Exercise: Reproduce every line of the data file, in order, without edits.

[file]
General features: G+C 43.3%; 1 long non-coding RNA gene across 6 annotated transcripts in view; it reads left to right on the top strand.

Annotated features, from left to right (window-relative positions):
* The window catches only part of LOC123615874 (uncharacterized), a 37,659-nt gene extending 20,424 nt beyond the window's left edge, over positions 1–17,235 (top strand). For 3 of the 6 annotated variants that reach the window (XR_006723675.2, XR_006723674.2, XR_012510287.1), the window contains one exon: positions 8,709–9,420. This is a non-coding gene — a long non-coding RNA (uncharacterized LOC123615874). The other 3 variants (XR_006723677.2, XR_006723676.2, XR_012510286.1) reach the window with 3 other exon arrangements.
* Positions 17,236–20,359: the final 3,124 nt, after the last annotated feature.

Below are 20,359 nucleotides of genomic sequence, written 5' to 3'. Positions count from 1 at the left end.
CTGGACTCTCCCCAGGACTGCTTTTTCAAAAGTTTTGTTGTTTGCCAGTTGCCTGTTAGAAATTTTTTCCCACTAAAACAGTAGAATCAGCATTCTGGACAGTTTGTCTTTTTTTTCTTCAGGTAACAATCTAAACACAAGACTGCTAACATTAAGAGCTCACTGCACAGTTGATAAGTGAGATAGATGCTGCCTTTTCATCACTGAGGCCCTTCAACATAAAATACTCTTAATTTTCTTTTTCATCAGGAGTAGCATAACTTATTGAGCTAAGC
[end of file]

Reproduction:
General features: G+C 43.3%; 1 long non-coding RNA gene across 6 annotated transcripts in view; it reads left to right on the top strand.

Annotated features, from left to right (window-relative positions):
* The window catches only part of LOC123615874 (uncharacterized), a 37,659-nt gene extending 20,424 nt beyond the window's left edge, over positions 1–17,235 (top strand). For 3 of the 6 annotated variants that reach the window (XR_006723675.2, XR_006723674.2, XR_012510287.1), the window contains one exon: positions 8,709–9,420. This is a non-coding gene — a long non-coding RNA (uncharacterized LOC123615874). The other 3 variants (XR_006723677.2, XR_006723676.2, XR_012510286.1) reach the window with 3 other exon arrangements.
* Positions 17,236–20,359: the final 3,124 nt, after the last annotated feature.

Below are 20,359 nucleotides of genomic sequence, written 5' to 3'. Positions count from 1 at the left end.
CTGGACTCTCCCCAGGACTGCTTTTTCAAAAGTTTTGTTGTTTGCCAGTTGCCTGTTAGAAATTTTTTCCCACTAAAACAGTAGAATCAGCATTCTGGACAGTTTGTCTTTTTTTTCTTCAGGTAACAATCTAAACACAAGACTGCTAACATTAAGAGCTCACTGCACAGTTGATAAGTGAGATAGATGCTGCCTTTTCATCACTGAGGCCCTTCAACATAAAATACTCTTAATTTTCTTTTTCATCAGGAGTAGCATAACTTATTGAGCTAAGC